Operation time and aortic cross-clamping time, in accordance with the other published series, are longer in the LABF procedure, but they have no significant confounding effect on the mortality and morbidity.1–5 Shorter intensive post-stay, early mobilization, and discharge from the hospital advocate for LABF bypass as a procedure of choice for the patients with TASC II type D lesions.
Recently, a very first study of the direct comparison of LABF with the OABF for the treatment of AIOD was published.5 Although the study shows less bleeding, shorter hospital stay, and fewer complications in the laparoscopic procedure, it does not define primary and secondary endpoints. Besides, the variability of observation time and the confounding effects of different variables in the two procedures have not been analyzed. Only one randomized controlled trial comparing the LABF and OABF has been published, but, unfortunately, it was abandoned prematurely, and hence it lacks statistical power to properly address the matters of morbidity and mortality.25 There is a need for comparative cohort studies and especially, potential randomized controlled trials to conclusively answer the questions.
Published results of LABF and our own findings in this study may confirm that the LABF has become a standard procedure for the treatment of advanced AIOD in the dedicated institutes.26 The main goal of the laparoscopic aortic surgery in future studies should be reviewed, and it should rather be an achievement of less mortality and morbidity when compared with open surgery.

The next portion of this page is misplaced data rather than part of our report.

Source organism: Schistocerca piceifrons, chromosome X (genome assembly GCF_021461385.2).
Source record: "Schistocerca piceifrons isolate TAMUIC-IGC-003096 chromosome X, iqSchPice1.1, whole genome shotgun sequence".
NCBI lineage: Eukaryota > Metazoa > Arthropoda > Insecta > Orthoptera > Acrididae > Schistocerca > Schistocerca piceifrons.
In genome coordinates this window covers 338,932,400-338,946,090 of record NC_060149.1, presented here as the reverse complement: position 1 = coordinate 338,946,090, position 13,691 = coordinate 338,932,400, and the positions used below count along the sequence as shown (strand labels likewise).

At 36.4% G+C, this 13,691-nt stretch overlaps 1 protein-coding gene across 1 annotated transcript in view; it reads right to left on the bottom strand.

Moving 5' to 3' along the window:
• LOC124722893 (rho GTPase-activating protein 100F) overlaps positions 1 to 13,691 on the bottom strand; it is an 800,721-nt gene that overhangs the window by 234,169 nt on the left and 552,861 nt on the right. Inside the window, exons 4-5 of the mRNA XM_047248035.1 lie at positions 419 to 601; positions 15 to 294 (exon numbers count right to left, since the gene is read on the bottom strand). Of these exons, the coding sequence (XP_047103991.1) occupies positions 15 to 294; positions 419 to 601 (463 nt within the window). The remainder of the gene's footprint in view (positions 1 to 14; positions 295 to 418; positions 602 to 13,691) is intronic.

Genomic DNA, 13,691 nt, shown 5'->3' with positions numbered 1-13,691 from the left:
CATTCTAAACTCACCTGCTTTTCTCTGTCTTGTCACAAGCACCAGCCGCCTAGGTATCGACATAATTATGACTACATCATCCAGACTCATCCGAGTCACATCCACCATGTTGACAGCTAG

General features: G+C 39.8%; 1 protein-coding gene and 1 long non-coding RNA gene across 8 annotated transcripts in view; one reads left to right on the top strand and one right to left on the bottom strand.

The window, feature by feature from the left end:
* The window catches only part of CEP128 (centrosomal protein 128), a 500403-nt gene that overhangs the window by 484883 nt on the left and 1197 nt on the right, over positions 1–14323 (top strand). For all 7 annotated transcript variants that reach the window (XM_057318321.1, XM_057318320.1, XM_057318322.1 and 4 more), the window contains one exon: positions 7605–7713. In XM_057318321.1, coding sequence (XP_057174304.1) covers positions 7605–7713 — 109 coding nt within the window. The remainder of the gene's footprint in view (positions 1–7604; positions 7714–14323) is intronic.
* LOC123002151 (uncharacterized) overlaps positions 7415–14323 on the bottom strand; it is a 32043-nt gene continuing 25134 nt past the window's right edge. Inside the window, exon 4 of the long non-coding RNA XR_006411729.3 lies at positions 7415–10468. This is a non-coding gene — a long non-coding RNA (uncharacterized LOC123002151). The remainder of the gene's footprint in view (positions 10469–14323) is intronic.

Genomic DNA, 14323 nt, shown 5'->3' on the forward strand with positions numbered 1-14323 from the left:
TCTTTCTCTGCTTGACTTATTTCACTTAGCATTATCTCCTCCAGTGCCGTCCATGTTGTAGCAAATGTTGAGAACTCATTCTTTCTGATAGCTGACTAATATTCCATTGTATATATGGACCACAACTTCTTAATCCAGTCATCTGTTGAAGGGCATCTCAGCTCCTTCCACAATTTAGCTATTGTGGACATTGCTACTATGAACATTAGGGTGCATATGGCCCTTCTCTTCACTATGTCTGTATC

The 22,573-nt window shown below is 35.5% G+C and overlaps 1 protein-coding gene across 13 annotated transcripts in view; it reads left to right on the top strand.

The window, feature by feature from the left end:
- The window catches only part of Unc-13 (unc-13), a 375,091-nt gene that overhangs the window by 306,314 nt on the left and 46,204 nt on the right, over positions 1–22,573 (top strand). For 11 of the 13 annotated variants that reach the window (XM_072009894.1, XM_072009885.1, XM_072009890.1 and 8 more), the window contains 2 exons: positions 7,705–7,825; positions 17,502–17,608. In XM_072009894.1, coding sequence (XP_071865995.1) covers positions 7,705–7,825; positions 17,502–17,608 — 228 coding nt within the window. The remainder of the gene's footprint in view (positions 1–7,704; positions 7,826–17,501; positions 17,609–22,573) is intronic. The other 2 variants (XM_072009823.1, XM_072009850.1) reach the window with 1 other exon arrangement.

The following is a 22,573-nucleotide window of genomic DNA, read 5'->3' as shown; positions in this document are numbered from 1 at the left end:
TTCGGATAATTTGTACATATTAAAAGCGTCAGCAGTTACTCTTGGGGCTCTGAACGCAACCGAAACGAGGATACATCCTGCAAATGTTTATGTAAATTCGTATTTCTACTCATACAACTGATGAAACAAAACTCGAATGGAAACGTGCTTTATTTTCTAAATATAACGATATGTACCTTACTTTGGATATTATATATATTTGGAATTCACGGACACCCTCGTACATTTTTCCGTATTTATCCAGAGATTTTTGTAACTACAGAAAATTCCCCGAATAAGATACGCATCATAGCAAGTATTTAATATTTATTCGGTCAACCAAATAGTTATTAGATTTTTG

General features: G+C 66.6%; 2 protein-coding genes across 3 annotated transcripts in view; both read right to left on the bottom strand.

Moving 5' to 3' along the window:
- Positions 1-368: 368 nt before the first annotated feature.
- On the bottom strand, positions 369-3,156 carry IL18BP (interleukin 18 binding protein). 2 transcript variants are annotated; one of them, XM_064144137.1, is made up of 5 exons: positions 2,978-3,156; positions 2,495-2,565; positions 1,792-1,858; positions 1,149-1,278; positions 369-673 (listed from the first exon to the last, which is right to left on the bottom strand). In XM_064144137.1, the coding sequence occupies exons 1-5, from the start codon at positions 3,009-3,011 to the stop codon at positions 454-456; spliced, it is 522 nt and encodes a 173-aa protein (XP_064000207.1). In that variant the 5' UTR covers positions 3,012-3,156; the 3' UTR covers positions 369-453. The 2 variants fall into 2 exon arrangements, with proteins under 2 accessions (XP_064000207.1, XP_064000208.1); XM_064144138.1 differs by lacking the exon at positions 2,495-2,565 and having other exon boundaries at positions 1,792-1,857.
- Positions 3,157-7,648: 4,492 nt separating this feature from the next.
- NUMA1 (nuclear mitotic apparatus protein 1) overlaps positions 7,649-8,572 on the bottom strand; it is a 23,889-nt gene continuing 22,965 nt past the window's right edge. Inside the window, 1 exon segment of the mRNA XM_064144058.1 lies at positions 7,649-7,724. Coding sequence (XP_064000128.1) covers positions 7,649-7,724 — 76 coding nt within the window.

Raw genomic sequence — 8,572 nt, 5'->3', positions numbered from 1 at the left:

Totally LABF for the treatment of AIOD, TASC II type D lesions, seems to result in less composite event when compared with open surgery. To conclude, our results need to be replicated by a randomized clinical trial.
We are extremely thankful for the kind assistance of Dr Marc Coggia, in guiding and providing his expert assistance for the initial LABF procedures in this study. We are also extremely thankful for the constructive criticisms and a continuous support of our colleagues at the Department of Vascular Surgery, Oslo University Hospital, Oslo, Norway as well as the nursing staff at the surgical section.
SSHK contributed to conception and design; all authors collected data; SSHK and MA analyzed and interpreted the data, and performed statistical analysis; all authors drafted and critically reviewed the article; SSHK, MA, and JJJ approved the final version of the article; SSHK held the overall responsibility for this study. All authors have approved the final version.
The authors report no conflicts of interest in this work.